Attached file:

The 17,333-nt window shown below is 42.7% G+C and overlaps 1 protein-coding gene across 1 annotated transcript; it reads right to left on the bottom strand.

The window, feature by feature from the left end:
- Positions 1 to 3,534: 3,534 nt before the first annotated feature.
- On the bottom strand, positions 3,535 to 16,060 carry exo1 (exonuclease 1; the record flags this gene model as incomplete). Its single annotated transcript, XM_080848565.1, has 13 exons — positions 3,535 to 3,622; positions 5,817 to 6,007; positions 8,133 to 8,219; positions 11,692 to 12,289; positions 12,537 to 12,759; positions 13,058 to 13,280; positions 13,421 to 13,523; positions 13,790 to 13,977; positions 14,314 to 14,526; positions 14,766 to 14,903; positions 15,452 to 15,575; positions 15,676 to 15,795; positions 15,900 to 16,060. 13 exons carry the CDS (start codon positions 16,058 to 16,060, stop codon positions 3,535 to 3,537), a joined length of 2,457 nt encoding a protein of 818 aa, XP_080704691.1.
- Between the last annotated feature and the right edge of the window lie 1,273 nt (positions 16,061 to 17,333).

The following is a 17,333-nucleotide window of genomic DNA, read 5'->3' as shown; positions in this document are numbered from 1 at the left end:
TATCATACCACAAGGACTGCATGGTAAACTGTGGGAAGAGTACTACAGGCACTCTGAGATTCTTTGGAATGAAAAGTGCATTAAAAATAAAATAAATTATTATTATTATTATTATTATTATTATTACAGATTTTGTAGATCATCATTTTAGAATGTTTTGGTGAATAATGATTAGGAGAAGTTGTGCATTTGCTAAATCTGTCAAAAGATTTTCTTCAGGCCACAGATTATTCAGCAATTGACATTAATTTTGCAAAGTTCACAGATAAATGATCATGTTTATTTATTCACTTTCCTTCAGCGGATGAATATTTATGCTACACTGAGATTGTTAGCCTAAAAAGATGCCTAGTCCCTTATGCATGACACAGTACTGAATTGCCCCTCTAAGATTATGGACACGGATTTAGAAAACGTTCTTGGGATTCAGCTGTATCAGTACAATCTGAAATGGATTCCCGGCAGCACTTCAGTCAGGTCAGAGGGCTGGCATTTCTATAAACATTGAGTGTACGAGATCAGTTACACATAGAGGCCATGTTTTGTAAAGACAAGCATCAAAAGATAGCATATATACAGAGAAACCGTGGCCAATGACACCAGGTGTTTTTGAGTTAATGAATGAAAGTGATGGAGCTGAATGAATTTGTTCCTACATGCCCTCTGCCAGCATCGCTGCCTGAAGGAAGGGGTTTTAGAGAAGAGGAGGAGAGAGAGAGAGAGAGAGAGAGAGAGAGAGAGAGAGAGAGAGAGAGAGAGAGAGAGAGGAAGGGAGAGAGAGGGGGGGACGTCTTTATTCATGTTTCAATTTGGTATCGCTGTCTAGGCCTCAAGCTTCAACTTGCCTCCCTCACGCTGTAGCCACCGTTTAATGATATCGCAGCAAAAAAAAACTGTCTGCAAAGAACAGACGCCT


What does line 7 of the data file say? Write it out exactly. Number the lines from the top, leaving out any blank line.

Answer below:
TATCATACCACAAGGACTGCATGGTAAACTGTGGGAAGAGTACTACAGGCACTCTGAGATTCTTTGGAATGAAAAGTGCATTAAAAATAAAATAAATTATTATTATTATTATTATTATTATTATTACAGATTTTGTAGATCATCATTTTAGAATGTTTTGGTGAATAATGATTAGGAGAAGTTGTGCATTTGCTAAATCTGTCAAAAGATTTTCTTCAGGCCACAGATTATTCAGCAATTGACATTAATTTTGCAAAGTTCACAGATAAATGATCATGTTTATTTATTCACTTTCCTTCAGCGGATGAATATTTATGCTACACTGAGATTGTTAGCCTAAAAAGATGCCTAGTCCCTTATGCATGACACAGTACTGAATTGCCCCTCTAAGATTATGGACACGGATTTAGAAAACGTTCTTGGGATTCAGCTGTATCAGTACAATCTGAAATGGATTCCCGGCAGCACTTCAGTCAGGTCAGAGGGCTGGCATTTCTATAAACATTGAGTGTACGAGATCAGTTACACATAGAGGCCATGTTTTGTAAAGACAAGCATCAAAAGATAGCATATATACAGAGAAACCGTGGCCAATGACACCAGGTGTTTTTGAGTTAATGAATGAAAGTGATGGAGCTGAATGAATTTGTTCCTACATGCCCTCTGCCAGCATCGCTGCCTGAAGGAAGGGGTTTTAGAGAAGAGGAGGAGAGAGAGAGAGAGAGAGAGAGAGAGAGAGAGAGAGAGAGAGAGAGAGAGAGAGAGAGGAAGGGAGAGAGAGGGGGGGACGTCTTTATTCATGTTTCAATTTGGTATCGCTGTCTAGGCCTCAAGCTTCAACTTGCCTCCCTCACGCTGTAGCCACCGTTTAATGATATCGCAGCAAAAAAAAACTGTCTGCAAAGAACAGACGCCT